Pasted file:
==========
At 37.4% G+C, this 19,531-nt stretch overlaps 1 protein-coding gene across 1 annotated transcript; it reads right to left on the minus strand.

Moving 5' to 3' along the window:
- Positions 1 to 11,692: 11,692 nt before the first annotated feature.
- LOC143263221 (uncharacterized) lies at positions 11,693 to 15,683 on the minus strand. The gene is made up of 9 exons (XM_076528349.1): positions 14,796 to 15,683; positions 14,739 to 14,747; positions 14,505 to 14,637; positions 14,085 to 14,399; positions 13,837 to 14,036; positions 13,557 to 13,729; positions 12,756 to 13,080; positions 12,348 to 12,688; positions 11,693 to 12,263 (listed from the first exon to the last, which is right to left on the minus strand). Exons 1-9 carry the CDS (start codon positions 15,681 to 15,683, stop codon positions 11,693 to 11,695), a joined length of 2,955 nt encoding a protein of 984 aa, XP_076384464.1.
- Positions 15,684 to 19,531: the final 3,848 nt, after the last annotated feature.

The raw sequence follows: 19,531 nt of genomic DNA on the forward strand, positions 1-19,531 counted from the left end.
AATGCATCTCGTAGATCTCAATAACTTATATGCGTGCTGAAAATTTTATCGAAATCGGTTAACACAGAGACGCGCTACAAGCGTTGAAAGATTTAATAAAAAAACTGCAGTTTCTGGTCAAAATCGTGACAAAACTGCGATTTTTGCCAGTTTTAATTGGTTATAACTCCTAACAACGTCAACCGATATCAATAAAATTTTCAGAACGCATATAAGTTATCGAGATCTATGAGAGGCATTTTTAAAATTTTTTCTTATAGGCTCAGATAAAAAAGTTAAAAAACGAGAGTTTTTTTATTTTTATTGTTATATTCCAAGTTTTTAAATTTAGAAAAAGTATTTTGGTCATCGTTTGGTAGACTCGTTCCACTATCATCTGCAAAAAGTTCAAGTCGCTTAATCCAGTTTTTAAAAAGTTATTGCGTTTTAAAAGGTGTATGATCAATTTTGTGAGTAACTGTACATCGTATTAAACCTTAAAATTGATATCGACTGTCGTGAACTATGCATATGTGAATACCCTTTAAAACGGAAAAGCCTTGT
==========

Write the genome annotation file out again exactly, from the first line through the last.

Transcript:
At 37.4% G+C, this 19,531-nt stretch overlaps 1 protein-coding gene across 1 annotated transcript; it reads right to left on the minus strand.

Moving 5' to 3' along the window:
- Positions 1 to 11,692: 11,692 nt before the first annotated feature.
- LOC143263221 (uncharacterized) lies at positions 11,693 to 15,683 on the minus strand. The gene is made up of 9 exons (XM_076528349.1): positions 14,796 to 15,683; positions 14,739 to 14,747; positions 14,505 to 14,637; positions 14,085 to 14,399; positions 13,837 to 14,036; positions 13,557 to 13,729; positions 12,756 to 13,080; positions 12,348 to 12,688; positions 11,693 to 12,263 (listed from the first exon to the last, which is right to left on the minus strand). Exons 1-9 carry the CDS (start codon positions 15,681 to 15,683, stop codon positions 11,693 to 11,695), a joined length of 2,955 nt encoding a protein of 984 aa, XP_076384464.1.
- Positions 15,684 to 19,531: the final 3,848 nt, after the last annotated feature.

The raw sequence follows: 19,531 nt of genomic DNA on the forward strand, positions 1-19,531 counted from the left end.
AATGCATCTCGTAGATCTCAATAACTTATATGCGTGCTGAAAATTTTATCGAAATCGGTTAACACAGAGACGCGCTACAAGCGTTGAAAGATTTAATAAAAAAACTGCAGTTTCTGGTCAAAATCGTGACAAAACTGCGATTTTTGCCAGTTTTAATTGGTTATAACTCCTAACAACGTCAACCGATATCAATAAAATTTTCAGAACGCATATAAGTTATCGAGATCTATGAGAGGCATTTTTAAAATTTTTTCTTATAGGCTCAGATAAAAAAGTTAAAAAACGAGAGTTTTTTTATTTTTATTGTTATATTCCAAGTTTTTAAATTTAGAAAAAGTATTTTGGTCATCGTTTGGTAGACTCGTTCCACTATCATCTGCAAAAAGTTCAAGTCGCTTAATCCAGTTTTTAAAAAGTTATTGCGTTTTAAAAGGTGTATGATCAATTTTGTGAGTAACTGTACATCGTATTAAACCTTAAAATTGATATCGACTGTCGTGAACTATGCATATGTGAATACCCTTTAAAACGGAAAAGCCTTGT